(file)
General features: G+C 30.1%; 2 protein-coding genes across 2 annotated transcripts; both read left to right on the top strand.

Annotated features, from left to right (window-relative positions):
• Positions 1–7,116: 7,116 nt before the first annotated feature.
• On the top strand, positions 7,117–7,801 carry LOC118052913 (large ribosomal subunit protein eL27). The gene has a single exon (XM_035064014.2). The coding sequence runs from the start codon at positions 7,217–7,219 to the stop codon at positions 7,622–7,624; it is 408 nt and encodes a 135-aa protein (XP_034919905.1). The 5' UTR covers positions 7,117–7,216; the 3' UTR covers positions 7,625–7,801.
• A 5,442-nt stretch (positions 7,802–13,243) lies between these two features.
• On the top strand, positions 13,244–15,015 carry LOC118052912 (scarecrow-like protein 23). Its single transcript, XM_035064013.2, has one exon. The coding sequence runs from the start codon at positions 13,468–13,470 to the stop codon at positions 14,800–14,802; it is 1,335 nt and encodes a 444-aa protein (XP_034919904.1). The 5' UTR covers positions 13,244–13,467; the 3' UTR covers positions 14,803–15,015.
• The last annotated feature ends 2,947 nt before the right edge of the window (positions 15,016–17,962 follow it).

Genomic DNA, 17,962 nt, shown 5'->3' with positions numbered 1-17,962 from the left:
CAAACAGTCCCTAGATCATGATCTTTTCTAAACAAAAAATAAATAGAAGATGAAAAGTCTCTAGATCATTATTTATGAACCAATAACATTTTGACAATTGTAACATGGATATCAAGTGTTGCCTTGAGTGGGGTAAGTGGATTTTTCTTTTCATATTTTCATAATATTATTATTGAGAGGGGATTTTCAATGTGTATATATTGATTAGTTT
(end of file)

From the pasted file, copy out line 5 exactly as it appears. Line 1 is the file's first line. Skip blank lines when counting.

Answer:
• A 5,442-nt stretch (positions 7,802–13,243) lies between these two features.